Students enrolled in the doctoral program will be required to produce an original empirical research paper by the end of the second full year of study. The research will be presented in a poster session as part of a Department Colloquium.
Second Year Project Goals
- To provide a mechanism for students to gain experience in conducting independent empirical research prior to embarking on their dissertation research.
- To provide a means for faculty to evaluate students’ ability for conducting such research.
- To introduce students early in their careers to important professional skills such as producing high quality scholarly work by a specified deadline, and making professional research presentations.
- To provide an important socialization and community-building event, in the form of the yearly seminar, for the department and graduate field as a whole.
Second Year Project Procedure
- At the end of the second semester of the Ph.D. program, each student should begin work with his/her advisor to identify an empirical research project on which s/he will take the scholarly lead.
- This might be an entirely independent project or a component of a group project for which the student will have primary responsibility. It might be a project based in a course, or it might be independent of coursework. It might be a project that is intended to explore a potential dissertation topic, or it might be unrelated to the student’s intended dissertation research.
- The key requirement is for the student to be the primary intellectual leader of the project.
- The main advisor for the project may be any member of the Communication Graduate Field Faculty (not necessarily the Chair of the student’s Special Committee).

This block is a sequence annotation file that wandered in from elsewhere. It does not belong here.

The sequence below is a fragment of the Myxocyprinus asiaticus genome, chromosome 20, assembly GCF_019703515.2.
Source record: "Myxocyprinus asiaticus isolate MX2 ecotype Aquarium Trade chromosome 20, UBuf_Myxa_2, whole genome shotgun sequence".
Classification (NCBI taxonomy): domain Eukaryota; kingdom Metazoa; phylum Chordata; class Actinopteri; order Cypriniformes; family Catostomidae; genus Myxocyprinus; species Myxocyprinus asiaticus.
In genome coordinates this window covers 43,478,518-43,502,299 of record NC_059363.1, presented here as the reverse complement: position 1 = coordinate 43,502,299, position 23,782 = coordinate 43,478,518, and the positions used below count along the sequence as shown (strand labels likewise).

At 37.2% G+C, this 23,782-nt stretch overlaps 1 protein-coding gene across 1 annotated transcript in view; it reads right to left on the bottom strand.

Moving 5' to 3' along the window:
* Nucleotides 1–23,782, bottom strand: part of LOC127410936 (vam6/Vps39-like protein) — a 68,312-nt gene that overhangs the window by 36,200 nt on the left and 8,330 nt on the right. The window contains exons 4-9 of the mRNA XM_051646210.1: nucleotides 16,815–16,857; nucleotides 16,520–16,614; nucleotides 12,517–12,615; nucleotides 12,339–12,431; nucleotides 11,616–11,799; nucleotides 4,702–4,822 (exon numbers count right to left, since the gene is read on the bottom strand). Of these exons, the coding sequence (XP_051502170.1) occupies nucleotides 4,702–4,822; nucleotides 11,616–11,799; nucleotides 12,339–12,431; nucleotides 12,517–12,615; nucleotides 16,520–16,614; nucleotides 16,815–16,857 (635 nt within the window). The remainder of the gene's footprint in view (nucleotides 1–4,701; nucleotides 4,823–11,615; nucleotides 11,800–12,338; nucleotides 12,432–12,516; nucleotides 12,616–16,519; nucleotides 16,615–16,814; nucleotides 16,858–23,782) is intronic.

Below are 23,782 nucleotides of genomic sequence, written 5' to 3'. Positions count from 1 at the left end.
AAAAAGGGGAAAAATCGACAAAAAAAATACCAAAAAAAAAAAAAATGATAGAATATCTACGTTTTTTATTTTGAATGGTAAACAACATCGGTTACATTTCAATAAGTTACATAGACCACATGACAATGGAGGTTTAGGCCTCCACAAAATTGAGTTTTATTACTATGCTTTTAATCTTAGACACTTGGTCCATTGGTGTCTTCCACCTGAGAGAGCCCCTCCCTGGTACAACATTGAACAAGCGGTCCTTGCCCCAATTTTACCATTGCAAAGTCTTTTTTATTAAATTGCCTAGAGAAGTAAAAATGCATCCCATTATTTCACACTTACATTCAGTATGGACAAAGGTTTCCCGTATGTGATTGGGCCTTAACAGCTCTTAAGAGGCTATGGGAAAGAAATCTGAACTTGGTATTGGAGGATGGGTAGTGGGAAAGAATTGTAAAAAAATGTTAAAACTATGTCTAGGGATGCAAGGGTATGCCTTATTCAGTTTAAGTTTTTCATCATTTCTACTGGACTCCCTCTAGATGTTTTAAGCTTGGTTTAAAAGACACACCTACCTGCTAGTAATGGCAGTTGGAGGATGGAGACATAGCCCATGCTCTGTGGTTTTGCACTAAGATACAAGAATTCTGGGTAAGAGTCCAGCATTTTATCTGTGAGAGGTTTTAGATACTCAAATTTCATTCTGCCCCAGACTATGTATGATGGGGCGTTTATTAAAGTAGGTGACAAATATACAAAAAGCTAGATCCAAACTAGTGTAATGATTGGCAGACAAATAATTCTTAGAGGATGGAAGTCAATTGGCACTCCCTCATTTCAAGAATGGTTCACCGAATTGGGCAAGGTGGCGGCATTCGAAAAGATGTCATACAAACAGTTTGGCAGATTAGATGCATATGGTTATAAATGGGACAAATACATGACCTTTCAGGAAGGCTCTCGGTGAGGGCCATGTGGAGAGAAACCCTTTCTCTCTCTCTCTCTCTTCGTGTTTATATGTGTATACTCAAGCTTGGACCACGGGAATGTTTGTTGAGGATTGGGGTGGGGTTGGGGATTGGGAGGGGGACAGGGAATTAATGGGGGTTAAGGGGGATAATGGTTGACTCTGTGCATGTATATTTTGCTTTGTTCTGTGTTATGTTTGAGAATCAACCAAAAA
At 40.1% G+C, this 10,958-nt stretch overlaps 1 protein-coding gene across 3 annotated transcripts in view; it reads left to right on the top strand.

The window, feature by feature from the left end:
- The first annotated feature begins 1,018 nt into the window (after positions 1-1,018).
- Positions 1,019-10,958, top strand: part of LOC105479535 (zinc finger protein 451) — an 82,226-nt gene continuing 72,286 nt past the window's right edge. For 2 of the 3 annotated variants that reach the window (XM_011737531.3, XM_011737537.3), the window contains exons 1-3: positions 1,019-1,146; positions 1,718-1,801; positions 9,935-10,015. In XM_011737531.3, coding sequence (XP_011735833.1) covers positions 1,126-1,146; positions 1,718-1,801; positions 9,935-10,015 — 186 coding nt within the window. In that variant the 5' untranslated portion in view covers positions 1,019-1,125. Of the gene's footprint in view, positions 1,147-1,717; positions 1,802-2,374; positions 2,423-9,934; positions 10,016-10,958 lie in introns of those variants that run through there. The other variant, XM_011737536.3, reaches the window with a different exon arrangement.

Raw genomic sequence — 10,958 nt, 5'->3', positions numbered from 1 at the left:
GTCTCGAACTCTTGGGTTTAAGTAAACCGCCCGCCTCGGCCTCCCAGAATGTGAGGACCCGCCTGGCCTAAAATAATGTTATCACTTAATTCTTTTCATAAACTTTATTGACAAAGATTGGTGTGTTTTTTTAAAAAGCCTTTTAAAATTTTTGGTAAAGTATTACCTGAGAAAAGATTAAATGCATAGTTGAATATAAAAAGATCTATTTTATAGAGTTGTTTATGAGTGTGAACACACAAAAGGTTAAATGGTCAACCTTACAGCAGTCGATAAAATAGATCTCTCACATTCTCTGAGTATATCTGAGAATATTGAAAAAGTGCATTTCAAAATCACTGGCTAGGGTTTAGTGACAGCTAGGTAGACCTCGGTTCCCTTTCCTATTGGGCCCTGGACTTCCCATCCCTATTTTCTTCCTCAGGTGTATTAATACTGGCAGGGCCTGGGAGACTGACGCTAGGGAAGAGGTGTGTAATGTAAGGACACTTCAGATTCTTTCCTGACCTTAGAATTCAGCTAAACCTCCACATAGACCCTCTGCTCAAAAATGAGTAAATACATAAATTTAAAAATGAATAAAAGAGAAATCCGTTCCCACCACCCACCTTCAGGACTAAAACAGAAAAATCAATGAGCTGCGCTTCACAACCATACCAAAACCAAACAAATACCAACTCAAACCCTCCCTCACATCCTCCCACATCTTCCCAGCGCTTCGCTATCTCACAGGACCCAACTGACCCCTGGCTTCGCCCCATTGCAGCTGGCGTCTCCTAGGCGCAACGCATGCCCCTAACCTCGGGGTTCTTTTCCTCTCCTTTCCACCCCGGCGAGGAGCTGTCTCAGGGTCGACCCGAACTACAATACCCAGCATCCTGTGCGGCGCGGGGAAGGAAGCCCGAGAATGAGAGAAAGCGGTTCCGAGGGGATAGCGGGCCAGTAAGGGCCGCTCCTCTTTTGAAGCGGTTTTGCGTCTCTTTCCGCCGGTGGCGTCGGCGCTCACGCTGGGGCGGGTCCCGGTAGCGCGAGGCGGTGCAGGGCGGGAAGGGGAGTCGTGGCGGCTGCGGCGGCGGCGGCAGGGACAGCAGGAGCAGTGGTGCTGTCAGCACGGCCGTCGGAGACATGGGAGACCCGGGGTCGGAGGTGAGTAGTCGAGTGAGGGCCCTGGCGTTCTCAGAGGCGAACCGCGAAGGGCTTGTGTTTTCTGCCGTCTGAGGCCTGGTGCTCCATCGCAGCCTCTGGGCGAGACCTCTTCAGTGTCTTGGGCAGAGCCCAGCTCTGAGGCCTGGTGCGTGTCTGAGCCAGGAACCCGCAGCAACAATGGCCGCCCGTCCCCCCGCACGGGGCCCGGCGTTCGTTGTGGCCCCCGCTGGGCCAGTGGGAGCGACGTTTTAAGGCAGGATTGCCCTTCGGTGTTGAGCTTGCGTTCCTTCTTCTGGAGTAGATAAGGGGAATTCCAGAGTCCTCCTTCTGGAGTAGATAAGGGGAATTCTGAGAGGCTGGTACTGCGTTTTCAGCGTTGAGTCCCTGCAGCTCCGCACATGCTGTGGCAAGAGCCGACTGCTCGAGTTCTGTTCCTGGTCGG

- The student with the advisor will identify an outlet for the research paper and follow its guidelines for submission (e.g., formatting, length, etc.). Outlets include journals (e.g. Journal of Communication) or archived and peer-reviewed full proceedings (e.g. CHI, CSCW).
- By May 1st of the second year of study, the student should submit to the main advisor at least a three-page summary of the project’s status (a draft paper would also meet this requirement). This summary will be available to all faculty during the Field’s annual assessment of student progress.
- By August 15th of the summer following the second year of study, students should submit to the project advisor a completed paper, in polished form appropriate for submission to a conference or journal. The final draft copies should be submitted to the student’s project advisor and Special Committee. This version should have been reviewed extensively by the project advisor. Plan therefore on getting initial drafts to the advisor by late June to allow time for revisions.
- During September of the third year of study, students who have recently completed their Second Year projects will formally present them during a Department Colloquium.
Second Year Project Evaluation
- Faculty, staff, and students who attend the poster session are invited to fill out evaluation to provide student presenters with feedback. These evaluations are informal and returned to the student presenters following the poster session.
- For formal evaluation, the primary project advisor will provide brief written assessments of the project, including both the paper and the presentation, and make a recommendation for a pass or fail to the student's Special Committee Chair. Members of the Field who attended the presentation are welcome to provide feedback to the Committee Chair. The Committee Chair will provide written assessments of the formal paper to the student and the Director of Graduate Studies by September 30th.
- In addition, the Director of Graduate Studies will provide the Field with a judgment based on the Special Committee’s feedback and assessment about the student’s suitability for continuing in the program. If the assessment is negative, the Director of Graduate Studies, in conjunction with the Special Committee Chair, will meet with the student to discuss the suitability of continuing in the program. Subsequent decisions about funding and other support will be affected by the assessment.
- Students who fail to meet the deadline for the written or oral versions of the Second Year Project will be considered to not being making satisfactory progress toward their degree. This will affect their status in the program, particularly their continuing ability to receive funding in the form of teaching or research assistantships.